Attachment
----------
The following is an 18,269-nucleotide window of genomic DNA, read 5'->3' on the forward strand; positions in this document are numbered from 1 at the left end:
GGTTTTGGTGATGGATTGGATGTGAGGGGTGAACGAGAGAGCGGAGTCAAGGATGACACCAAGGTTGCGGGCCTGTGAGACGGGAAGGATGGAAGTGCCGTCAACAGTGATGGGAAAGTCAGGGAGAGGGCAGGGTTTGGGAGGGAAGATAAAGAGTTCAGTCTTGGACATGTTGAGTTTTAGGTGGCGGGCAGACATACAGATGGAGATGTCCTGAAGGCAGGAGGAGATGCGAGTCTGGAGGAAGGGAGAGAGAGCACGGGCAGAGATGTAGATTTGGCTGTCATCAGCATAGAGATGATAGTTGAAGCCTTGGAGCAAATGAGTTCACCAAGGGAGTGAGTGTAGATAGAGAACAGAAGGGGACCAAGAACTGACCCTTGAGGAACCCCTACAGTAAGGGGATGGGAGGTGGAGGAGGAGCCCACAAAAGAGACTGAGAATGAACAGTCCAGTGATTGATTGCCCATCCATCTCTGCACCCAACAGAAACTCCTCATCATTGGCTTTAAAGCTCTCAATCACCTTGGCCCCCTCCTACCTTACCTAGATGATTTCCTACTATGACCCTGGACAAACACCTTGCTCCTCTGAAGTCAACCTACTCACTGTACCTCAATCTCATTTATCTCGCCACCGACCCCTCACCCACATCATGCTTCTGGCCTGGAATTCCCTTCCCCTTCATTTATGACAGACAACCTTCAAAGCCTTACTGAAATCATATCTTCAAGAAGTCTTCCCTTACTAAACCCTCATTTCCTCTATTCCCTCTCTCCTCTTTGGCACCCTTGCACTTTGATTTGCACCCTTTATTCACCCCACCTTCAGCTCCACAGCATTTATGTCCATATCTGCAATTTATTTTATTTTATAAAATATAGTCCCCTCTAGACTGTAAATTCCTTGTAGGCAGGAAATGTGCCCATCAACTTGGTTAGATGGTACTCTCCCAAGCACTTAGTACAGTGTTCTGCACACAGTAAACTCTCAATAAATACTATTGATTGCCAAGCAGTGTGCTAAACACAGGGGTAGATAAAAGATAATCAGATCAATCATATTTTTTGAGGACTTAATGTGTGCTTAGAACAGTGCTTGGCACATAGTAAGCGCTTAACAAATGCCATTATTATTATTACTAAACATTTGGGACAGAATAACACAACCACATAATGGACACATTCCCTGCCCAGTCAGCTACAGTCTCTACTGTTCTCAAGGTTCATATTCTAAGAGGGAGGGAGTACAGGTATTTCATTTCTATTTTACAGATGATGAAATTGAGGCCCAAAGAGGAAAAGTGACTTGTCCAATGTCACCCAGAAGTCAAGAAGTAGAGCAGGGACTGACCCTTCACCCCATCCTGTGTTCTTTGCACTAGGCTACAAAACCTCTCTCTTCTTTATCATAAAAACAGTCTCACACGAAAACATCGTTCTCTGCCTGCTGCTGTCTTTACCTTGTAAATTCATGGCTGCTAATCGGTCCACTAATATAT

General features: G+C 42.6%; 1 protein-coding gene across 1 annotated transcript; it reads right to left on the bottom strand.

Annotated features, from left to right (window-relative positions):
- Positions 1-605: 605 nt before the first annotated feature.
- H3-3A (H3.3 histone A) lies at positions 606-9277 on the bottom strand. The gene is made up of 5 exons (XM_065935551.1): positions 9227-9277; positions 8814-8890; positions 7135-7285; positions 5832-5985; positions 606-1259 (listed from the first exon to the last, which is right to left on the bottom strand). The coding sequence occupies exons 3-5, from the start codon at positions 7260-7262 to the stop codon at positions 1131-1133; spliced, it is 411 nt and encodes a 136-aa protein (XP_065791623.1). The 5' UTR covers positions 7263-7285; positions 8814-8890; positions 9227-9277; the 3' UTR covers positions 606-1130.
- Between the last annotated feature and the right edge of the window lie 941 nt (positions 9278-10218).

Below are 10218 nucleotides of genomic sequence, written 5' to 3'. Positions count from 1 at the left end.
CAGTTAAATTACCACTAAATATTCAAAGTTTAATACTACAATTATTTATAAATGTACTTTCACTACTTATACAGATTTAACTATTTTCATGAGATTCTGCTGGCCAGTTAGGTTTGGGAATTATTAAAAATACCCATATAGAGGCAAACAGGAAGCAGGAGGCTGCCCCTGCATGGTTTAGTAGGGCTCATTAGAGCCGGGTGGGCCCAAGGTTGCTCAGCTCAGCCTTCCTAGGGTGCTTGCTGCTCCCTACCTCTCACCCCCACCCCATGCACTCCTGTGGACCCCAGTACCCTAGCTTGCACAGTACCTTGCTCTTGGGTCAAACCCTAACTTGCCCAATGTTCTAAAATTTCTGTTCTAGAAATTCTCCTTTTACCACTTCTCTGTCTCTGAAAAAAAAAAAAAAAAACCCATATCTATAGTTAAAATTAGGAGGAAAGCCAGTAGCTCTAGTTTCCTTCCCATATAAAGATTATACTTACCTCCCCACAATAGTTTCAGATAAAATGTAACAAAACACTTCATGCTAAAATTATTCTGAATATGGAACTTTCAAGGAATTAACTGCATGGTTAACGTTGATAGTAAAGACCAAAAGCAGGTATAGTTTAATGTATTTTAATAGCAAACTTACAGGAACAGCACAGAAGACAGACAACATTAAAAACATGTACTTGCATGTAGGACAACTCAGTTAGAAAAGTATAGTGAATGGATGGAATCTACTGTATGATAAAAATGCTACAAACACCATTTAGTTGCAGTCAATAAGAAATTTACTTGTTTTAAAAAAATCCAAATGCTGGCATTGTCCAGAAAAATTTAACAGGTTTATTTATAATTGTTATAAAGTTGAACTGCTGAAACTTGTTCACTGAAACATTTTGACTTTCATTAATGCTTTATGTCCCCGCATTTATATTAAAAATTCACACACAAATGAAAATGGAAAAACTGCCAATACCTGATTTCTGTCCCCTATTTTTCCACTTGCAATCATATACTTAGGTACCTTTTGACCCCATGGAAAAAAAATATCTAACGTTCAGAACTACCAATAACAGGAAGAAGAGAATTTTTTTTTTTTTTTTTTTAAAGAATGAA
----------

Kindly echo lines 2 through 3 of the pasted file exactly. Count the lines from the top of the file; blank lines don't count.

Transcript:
GGTTTTGGTGATGGATTGGATGTGAGGGGTGAACGAGAGAGCGGAGTCAAGGATGACACCAAGGTTGCGGGCCTGTGAGACGGGAAGGATGGAAGTGCCGTCAACAGTGATGGGAAAGTCAGGGAGAGGGCAGGGTTTGGGAGGGAAGATAAAGAGTTCAGTCTTGGACATGTTGAGTTTTAGGTGGCGGGCAGACATACAGATGGAGATGTCCTGAAGGCAGGAGGAGATGCGAGTCTGGAGGAAGGGAGAGAGAGCACGGGCAGAGATGTAGATTTGGCTGTCATCAGCATAGAGATGATAGTTGAAGCCTTGGAGCAAATGAGTTCACCAAGGGAGTGAGTGTAGATAGAGAACAGAAGGGGACCAAGAACTGACCCTTGAGGAACCCCTACAGTAAGGGGATGGGAGGTGGAGGAGGAGCCCACAAAAGAGACTGAGAATGAACAGTCCAGTGATTGATTGCCCATCCATCTCTGCACCCAACAGAAACTCCTCATCATTGGCTTTAAAGCTCTCAATCACCTTGGCCCCCTCCTACCTTACCTAGATGATTTCCTACTATGACCCTGGACAAACACCTTGCTCCTCTGAAGTCAACCTACTCACTGTACCTCAATCTCATTTATCTCGCCACCGACCCCTCACCCACATCATGCTTCTGGCCTGGAATTCCCTTCCCCTTCATTTATGACAGACAACCTTCAAAGCCTTACTGAAATCATATCTTCAAGAAGTCTTCCCTTACTAAACCCTCATTTCCTCTATTCCCTCTCTCCTCTTTGGCACCCTTGCACTTTGATTTGCACCCTTTATTCACCCCACCTTCAGCTCCACAGCATTTATGTCCATATCTGCAATTTATTTTATTTTATAAAATATAGTCCCCTCTAGACTGTAAATTCCTTGTAGGCAGGAAATGTGCCCATCAACTTGGTTAGATGGTACTCTCCCAAGCACTTAGTACAGTGTTCTGCACACAGTAAACTCTCAATAAATACTATTGATTGCCAAGCAGTGTGCTAAACACAGGGGTAGATAAAAGATAATCAGATCAATCATATTTTTTGAGGACTTAATGTGTGCTTAGAACAGTGCTTGGCACATAGTAAGCGCTTAACAAATGCCATTATTATTATTACTAAACATTTGGGACAGAATAACACAACCACATAATGGACACATTCCCTGCCCAGTCAGCTACAGTCTCTACTGTTCTCAAGGTTCATATTCTAAGAGGGAGGGAGTACAGGTATTTCATTTCTATTTTACAGATGATGAAATTGAGGCCCAAAGAGGAAAAGTGACTTGTCCAATGTCACCCAGAAGTCAAGAAGTAGAGCAGGGACTGACCCTTCACCCCATCCTGTGTTCTTTGCACTAGGCTACAAAACCTCTCTCTTCTTTATCATAAAAACAGTCTCACACGAAAACATCGTTCTCTGCCTGCTGCTGTCTTTACCTTGTAAATTCATGGCTGCTAATCGGTCCACTAATATAT

General features: G+C 42.6%; 1 protein-coding gene across 1 annotated transcript; it reads right to left on the bottom strand.